• The correct approach to considering the disapplication of QOCS is first to identify if a QOCS exception arises, and second to consider whether the court should nonetheless exercise its discretion not to disapply QOCS (McRae v Screwfix Direct Limited and another [2023] SC EDIN 28; Paterson v Topek Ltd & Ors [2023] SC EDIN 43).
  • Each case in which the disapplication of QOCS is sought must be considered on its own facts and circumstances (Murray v Mykytyn [2023] SC EDIN 32; Lennox v Iceland Food Limited 2023 S.L.T. (Sh Ct) 73; Gilchrist v Chief Constable Police Scotland 2023 S.L.T. (Sh Ct) 119).
  • Fraudulent representation is not a new concept, and the threshold for establishing it is high: if having considered the whole facts and circumstances the court concludes on the balance of probabilities that the pursuer or their legal representative acted intentionally to mislead the court, the threshold will be met (Ali & Hussain v Royal & Sun Alliance [2023] SC EDIN 35); Musialowska v Zurich Insurance [2023] SC EDIN 36; Gilchrist).
  • Where there are issues with the pursuer’s evidence which go beyond the more common scenario of the court having simply preferred one version of events over a competing version of events, the court may, having considered all the facts and circumstances, find that on the balance of probabilities the pursuer has acted intentionally to mislead the court (Ali & Hussain; Musialowska).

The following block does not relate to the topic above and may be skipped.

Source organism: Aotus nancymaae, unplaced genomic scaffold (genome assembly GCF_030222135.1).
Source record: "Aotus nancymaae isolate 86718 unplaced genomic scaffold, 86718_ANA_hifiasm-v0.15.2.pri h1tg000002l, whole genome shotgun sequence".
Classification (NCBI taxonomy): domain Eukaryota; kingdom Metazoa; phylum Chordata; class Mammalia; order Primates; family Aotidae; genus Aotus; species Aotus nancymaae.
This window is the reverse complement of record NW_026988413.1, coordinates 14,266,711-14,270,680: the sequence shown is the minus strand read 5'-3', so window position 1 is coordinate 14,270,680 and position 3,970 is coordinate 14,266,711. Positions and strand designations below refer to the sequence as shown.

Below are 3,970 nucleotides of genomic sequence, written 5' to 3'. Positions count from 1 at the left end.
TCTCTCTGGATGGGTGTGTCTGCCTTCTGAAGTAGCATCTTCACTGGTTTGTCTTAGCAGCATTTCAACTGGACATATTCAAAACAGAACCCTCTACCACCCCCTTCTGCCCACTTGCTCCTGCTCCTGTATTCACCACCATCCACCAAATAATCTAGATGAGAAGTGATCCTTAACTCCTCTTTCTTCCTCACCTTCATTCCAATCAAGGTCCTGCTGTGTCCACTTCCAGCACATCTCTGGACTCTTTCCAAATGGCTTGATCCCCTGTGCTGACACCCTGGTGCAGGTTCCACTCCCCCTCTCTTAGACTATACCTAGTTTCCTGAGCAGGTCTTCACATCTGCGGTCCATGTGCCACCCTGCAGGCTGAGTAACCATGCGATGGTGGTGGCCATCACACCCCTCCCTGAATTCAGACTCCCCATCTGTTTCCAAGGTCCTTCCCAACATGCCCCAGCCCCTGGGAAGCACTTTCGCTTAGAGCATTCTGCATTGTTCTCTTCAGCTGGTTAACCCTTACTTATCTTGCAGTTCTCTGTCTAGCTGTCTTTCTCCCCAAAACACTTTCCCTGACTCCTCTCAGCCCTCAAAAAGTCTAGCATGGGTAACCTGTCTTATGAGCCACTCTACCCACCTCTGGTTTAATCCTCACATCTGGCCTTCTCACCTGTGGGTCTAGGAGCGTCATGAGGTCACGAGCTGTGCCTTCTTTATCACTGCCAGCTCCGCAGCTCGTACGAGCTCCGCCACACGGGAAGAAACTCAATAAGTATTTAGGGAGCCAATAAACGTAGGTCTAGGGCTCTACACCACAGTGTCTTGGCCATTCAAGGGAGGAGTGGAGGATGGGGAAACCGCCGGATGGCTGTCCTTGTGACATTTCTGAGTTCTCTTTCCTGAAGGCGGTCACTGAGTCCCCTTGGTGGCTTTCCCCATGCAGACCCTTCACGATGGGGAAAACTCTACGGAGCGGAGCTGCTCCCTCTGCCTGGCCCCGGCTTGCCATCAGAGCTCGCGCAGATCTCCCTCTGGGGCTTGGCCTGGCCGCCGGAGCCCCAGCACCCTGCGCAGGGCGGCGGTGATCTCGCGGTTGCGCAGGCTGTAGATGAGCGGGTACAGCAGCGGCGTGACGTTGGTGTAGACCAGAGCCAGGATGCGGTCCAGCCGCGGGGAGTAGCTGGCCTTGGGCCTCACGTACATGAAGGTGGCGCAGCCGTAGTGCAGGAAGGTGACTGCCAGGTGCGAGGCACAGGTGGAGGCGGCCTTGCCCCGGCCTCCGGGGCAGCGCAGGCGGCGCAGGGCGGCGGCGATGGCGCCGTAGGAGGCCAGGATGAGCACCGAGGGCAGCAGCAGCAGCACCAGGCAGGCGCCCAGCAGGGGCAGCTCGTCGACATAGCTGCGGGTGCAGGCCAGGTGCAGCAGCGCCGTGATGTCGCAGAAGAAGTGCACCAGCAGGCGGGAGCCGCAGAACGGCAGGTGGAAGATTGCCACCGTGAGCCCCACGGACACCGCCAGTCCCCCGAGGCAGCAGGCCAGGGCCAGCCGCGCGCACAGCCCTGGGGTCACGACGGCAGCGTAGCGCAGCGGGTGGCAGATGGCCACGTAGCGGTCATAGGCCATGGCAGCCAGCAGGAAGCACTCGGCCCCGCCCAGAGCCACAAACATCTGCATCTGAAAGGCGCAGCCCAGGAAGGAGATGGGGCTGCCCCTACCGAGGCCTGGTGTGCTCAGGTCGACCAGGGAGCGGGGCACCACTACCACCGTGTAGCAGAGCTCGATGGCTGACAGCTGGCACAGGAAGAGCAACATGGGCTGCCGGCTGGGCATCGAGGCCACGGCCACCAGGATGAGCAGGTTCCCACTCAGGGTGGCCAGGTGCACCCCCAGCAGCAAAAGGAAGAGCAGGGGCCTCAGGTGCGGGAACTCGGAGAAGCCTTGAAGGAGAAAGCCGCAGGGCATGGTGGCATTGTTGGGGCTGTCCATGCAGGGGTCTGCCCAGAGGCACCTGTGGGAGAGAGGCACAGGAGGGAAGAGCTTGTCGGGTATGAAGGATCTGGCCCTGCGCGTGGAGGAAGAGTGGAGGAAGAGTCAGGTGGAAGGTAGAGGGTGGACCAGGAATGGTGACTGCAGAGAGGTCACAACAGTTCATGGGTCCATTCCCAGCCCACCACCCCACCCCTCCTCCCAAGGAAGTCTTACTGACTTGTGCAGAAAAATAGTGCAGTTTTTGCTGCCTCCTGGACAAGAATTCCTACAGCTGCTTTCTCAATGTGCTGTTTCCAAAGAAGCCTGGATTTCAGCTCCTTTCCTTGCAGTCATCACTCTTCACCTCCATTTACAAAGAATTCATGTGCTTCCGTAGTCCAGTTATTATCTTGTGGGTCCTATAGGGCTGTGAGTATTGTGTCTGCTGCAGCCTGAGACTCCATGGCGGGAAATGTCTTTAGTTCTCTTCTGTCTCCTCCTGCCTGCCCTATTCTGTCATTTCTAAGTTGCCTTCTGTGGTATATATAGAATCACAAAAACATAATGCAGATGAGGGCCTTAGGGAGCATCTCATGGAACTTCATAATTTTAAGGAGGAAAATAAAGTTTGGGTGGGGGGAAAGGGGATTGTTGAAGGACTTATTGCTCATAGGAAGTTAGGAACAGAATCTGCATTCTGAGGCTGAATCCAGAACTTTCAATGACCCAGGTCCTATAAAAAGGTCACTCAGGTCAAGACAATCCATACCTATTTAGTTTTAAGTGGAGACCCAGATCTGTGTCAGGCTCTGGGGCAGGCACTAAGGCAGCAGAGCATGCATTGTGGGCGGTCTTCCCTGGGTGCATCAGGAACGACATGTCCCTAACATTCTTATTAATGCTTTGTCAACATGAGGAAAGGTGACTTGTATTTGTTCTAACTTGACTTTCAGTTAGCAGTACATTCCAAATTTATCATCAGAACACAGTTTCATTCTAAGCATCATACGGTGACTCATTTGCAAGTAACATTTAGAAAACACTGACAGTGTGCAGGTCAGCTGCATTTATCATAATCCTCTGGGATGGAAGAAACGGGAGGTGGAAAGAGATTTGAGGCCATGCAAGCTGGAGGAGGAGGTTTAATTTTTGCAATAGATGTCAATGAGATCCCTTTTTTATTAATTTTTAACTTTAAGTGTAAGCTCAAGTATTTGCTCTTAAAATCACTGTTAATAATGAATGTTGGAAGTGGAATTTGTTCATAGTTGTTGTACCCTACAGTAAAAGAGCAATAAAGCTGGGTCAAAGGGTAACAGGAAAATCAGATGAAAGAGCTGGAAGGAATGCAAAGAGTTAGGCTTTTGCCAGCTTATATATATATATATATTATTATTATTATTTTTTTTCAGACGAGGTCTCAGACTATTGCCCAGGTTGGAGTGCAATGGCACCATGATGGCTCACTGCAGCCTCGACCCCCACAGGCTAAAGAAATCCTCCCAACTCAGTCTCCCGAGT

• "Manifestly unreasonable" conduct means “obviously unreasonable” conduct (Lennox).
  • Where the pursuer is found incredible on a core issue, the issue of manifestly unreasonable conduct may arise, although it does not invariably do so (Gilchrist).
  • A finding that one of the pursuer’s witnesses was unreliable is not evidence that the conduct of the pursuer or their agent was manifestly unreasonable (Murray).
  • Where a pursuer is found to have acted to intentionally mislead the court, this may also amount to manifestly unreasonable behaviour (Ali & Hussain; Musialowska).
  • The circumstances in which the court will find that court proceedings have not been conducted in an appropriate manner are likely to be exceptional (Murray; Lennox).
  • The court preferring the defender’s witnesses or account over the pursuer’s witnesses or account does not of itself imply the pursuer has tried to mislead the court or has acted in a manifestly unreasonable way and so will not necessarily give rise to the disapplication of QOCS; whether it does, depends on the court’s reasons (Lennox, Gilchrist).
  • Where a party’s conduct has been in line with legal advice received, it is unlikely the court will find the pursuer’s own conduct to have been manifestly unreasonable or to have amounted to an abuse of process (Love).
  • Where QOCS is disapplied due to the pursuer having abandoned the claim, it is not necessary for the defender to go further and to establish fraudulent representation, manifestly unreasonable behaviour, or abuse of process on the part of the pursuer (McRae).